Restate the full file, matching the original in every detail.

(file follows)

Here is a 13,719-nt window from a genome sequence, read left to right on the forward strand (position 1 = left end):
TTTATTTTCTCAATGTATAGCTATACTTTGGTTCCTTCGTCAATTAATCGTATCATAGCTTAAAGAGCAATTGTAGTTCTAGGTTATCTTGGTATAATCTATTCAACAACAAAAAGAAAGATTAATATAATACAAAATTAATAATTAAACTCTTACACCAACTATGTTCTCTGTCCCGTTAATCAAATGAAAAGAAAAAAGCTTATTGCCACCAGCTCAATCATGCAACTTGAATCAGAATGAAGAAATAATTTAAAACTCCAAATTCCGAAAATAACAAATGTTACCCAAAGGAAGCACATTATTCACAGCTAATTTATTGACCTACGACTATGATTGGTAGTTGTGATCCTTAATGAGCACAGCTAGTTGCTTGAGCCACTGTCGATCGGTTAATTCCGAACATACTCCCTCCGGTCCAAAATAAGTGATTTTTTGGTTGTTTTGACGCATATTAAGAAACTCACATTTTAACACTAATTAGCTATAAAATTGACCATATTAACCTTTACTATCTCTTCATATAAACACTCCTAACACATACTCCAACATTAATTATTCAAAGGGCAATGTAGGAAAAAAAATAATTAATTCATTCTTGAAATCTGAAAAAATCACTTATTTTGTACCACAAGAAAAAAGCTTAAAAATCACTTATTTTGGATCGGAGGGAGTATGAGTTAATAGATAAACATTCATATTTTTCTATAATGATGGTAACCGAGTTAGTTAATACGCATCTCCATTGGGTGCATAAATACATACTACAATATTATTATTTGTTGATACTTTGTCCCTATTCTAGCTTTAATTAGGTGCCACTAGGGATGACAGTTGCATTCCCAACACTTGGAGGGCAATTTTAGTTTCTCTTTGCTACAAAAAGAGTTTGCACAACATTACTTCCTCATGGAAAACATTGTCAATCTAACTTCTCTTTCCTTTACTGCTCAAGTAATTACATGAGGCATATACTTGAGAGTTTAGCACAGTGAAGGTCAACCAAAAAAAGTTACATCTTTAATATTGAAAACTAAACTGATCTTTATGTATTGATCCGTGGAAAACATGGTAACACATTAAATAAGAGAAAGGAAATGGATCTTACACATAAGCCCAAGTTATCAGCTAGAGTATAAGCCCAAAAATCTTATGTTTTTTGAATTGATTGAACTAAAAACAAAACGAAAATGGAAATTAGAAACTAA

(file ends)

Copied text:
Here is a 13,719-nt window from a genome sequence, read left to right on the forward strand (position 1 = left end):
TTTATTTTCTCAATGTATAGCTATACTTTGGTTCCTTCGTCAATTAATCGTATCATAGCTTAAAGAGCAATTGTAGTTCTAGGTTATCTTGGTATAATCTATTCAACAACAAAAAGAAAGATTAATATAATACAAAATTAATAATTAAACTCTTACACCAACTATGTTCTCTGTCCCGTTAATCAAATGAAAAGAAAAAAGCTTATTGCCACCAGCTCAATCATGCAACTTGAATCAGAATGAAGAAATAATTTAAAACTCCAAATTCCGAAAATAACAAATGTTACCCAAAGGAAGCACATTATTCACAGCTAATTTATTGACCTACGACTATGATTGGTAGTTGTGATCCTTAATGAGCACAGCTAGTTGCTTGAGCCACTGTCGATCGGTTAATTCCGAACATACTCCCTCCGGTCCAAAATAAGTGATTTTTTGGTTGTTTTGACGCATATTAAGAAACTCACATTTTAACACTAATTAGCTATAAAATTGACCATATTAACCTTTACTATCTCTTCATATAAACACTCCTAACACATACTCCAACATTAATTATTCAAAGGGCAATGTAGGAAAAAAAATAATTAATTCATTCTTGAAATCTGAAAAAATCACTTATTTTGTACCACAAGAAAAAAGCTTAAAAATCACTTATTTTGGATCGGAGGGAGTATGAGTTAATAGATAAACATTCATATTTTTCTATAATGATGGTAACCGAGTTAGTTAATACGCATCTCCATTGGGTGCATAAATACATACTACAATATTATTATTTGTTGATACTTTGTCCCTATTCTAGCTTTAATTAGGTGCCACTAGGGATGACAGTTGCATTCCCAACACTTGGAGGGCAATTTTAGTTTCTCTTTGCTACAAAAAGAGTTTGCACAACATTACTTCCTCATGGAAAACATTGTCAATCTAACTTCTCTTTCCTTTACTGCTCAAGTAATTACATGAGGCATATACTTGAGAGTTTAGCACAGTGAAGGTCAACCAAAAAAAGTTACATCTTTAATATTGAAAACTAAACTGATCTTTATGTATTGATCCGTGGAAAACATGGTAACACATTAAATAAGAGAAAGGAAATGGATCTTACACATAAGCCCAAGTTATCAGCTAGAGTATAAGCCCAAAAATCTTATGTTTTTTGAATTGATTGAACTAAAAACAAAACGAAAATGGAAATTAGAAACTAA